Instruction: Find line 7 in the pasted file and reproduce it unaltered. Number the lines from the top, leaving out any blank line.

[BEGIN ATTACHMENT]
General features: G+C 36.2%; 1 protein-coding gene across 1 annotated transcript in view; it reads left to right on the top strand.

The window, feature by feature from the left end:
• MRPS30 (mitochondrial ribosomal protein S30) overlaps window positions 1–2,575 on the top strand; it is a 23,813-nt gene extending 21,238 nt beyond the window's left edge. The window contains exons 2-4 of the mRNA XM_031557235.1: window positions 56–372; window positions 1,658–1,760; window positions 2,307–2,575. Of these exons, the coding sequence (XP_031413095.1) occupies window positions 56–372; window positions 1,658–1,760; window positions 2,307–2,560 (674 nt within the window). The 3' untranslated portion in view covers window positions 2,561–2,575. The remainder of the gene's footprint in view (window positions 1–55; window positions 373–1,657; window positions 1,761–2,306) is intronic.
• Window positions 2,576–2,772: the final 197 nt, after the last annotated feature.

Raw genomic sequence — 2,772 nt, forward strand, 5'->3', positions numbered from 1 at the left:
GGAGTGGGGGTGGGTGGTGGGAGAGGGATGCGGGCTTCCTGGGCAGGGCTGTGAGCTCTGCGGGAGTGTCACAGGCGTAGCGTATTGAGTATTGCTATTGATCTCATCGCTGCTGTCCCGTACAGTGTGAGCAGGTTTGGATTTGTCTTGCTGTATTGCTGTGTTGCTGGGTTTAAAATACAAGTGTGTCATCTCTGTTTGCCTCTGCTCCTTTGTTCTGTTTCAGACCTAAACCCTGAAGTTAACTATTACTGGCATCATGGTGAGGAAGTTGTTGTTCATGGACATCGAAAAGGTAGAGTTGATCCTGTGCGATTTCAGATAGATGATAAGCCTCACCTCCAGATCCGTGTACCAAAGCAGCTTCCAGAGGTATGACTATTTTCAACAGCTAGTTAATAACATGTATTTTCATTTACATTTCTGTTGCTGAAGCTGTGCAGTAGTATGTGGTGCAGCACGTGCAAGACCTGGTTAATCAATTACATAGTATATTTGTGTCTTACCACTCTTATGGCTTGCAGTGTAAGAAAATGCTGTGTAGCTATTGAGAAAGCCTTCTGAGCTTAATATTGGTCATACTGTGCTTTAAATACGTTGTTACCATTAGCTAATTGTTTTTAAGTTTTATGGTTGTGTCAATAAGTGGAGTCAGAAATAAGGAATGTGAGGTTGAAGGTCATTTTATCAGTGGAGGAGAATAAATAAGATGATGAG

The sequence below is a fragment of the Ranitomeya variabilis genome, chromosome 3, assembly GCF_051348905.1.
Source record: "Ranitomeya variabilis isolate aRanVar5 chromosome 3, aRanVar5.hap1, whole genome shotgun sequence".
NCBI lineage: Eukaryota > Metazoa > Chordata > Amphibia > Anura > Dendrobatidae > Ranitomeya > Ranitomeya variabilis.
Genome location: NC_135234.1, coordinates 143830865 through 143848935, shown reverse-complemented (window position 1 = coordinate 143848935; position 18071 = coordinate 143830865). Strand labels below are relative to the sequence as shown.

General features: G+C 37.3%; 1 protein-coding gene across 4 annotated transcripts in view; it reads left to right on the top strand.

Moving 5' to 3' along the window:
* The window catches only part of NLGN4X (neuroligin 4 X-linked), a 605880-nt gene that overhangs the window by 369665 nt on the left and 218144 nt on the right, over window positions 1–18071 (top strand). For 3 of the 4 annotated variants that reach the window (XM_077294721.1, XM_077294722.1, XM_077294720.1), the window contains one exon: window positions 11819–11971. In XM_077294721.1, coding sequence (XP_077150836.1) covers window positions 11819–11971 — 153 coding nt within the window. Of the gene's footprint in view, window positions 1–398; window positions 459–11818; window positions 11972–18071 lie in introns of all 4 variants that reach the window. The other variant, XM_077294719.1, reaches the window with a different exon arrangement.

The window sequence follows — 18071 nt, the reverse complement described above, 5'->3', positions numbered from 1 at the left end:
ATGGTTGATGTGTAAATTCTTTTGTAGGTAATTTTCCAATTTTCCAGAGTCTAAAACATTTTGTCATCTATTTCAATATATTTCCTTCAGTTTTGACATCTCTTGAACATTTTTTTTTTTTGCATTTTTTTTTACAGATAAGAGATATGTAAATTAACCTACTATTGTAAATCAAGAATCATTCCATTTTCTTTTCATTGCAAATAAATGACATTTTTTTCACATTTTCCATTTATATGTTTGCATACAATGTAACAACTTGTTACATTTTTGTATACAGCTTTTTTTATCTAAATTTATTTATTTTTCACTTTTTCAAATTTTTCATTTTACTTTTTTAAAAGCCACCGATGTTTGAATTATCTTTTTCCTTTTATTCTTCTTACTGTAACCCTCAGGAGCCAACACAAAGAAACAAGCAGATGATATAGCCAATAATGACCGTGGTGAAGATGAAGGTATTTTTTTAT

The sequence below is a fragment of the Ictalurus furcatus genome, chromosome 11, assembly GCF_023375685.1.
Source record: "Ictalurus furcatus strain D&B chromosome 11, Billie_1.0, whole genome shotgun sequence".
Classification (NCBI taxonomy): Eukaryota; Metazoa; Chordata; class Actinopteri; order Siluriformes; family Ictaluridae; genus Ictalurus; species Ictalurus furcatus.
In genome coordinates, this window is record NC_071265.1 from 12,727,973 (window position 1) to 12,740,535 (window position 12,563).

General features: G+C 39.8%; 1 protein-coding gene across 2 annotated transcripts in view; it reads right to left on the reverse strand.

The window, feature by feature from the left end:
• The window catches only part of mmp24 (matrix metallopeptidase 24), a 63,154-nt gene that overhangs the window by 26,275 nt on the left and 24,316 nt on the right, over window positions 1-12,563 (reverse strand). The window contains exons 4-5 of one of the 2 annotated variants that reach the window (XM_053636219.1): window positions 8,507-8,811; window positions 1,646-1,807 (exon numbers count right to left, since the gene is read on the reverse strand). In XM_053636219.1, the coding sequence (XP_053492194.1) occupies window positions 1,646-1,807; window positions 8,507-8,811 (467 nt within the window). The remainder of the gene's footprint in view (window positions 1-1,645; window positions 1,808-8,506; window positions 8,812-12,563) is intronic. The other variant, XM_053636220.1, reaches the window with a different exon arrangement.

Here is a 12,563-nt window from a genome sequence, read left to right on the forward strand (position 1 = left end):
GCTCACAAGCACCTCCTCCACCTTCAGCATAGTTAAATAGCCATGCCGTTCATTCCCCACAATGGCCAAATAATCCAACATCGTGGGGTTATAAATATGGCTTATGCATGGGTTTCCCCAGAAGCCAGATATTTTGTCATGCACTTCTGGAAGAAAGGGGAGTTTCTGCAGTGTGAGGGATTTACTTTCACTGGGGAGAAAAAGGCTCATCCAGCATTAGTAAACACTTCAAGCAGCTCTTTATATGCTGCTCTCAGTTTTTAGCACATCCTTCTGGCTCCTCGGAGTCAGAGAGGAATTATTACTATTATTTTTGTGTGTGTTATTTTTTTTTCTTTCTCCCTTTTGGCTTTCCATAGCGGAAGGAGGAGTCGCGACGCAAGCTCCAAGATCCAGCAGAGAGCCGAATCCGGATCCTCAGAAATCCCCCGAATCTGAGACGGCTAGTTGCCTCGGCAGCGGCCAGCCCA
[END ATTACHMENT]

The sequence below is a fragment of the Ranitomeya variabilis genome, chromosome 3, assembly GCF_051348905.1.